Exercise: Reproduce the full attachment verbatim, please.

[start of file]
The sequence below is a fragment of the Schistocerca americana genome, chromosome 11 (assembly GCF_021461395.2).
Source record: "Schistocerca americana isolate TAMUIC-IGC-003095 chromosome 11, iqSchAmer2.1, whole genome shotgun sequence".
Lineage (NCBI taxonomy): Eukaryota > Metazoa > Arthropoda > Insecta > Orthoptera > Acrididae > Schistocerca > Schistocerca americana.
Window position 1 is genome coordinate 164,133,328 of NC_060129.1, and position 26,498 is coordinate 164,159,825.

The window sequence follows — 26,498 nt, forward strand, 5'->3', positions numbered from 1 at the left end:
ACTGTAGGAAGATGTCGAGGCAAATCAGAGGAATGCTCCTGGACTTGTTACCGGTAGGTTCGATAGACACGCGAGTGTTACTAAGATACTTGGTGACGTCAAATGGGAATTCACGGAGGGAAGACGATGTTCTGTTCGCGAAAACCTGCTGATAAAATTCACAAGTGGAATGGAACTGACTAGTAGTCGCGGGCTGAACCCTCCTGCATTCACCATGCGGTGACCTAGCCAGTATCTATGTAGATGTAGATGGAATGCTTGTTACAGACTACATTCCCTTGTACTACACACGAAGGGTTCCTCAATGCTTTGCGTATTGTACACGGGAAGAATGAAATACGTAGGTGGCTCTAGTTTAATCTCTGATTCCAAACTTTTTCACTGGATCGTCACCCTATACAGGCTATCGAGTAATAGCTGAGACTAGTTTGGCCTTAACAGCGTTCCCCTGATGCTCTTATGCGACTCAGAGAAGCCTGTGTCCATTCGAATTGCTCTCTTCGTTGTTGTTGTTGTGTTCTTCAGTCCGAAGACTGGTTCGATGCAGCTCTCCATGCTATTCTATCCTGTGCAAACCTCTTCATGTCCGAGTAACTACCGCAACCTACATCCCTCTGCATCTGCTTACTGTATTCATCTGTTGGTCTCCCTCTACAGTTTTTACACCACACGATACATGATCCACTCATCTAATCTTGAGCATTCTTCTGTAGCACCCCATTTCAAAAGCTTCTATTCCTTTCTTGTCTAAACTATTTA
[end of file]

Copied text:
The sequence below is a fragment of the Schistocerca americana genome, chromosome 11 (assembly GCF_021461395.2).
Source record: "Schistocerca americana isolate TAMUIC-IGC-003095 chromosome 11, iqSchAmer2.1, whole genome shotgun sequence".
Lineage (NCBI taxonomy): Eukaryota > Metazoa > Arthropoda > Insecta > Orthoptera > Acrididae > Schistocerca > Schistocerca americana.
Window position 1 is genome coordinate 164,133,328 of NC_060129.1, and position 26,498 is coordinate 164,159,825.

The window sequence follows — 26,498 nt, forward strand, 5'->3', positions numbered from 1 at the left end:
ACTGTAGGAAGATGTCGAGGCAAATCAGAGGAATGCTCCTGGACTTGTTACCGGTAGGTTCGATAGACACGCGAGTGTTACTAAGATACTTGGTGACGTCAAATGGGAATTCACGGAGGGAAGACGATGTTCTGTTCGCGAAAACCTGCTGATAAAATTCACAAGTGGAATGGAACTGACTAGTAGTCGCGGGCTGAACCCTCCTGCATTCACCATGCGGTGACCTAGCCAGTATCTATGTAGATGTAGATGGAATGCTTGTTACAGACTACATTCCCTTGTACTACACACGAAGGGTTCCTCAATGCTTTGCGTATTGTACACGGGAAGAATGAAATACGTAGGTGGCTCTAGTTTAATCTCTGATTCCAAACTTTTTCACTGGATCGTCACCCTATACAGGCTATCGAGTAATAGCTGAGACTAGTTTGGCCTTAACAGCGTTCCCCTGATGCTCTTATGCGACTCAGAGAAGCCTGTGTCCATTCGAATTGCTCTCTTCGTTGTTGTTGTTGTGTTCTTCAGTCCGAAGACTGGTTCGATGCAGCTCTCCATGCTATTCTATCCTGTGCAAACCTCTTCATGTCCGAGTAACTACCGCAACCTACATCCCTCTGCATCTGCTTACTGTATTCATCTGTTGGTCTCCCTCTACAGTTTTTACACCACACGATACATGATCCACTCATCTAATCTTGAGCATTCTTCTGTAGCACCCCATTTCAAAAGCTTCTATTCCTTTCTTGTCTAAACTATTTA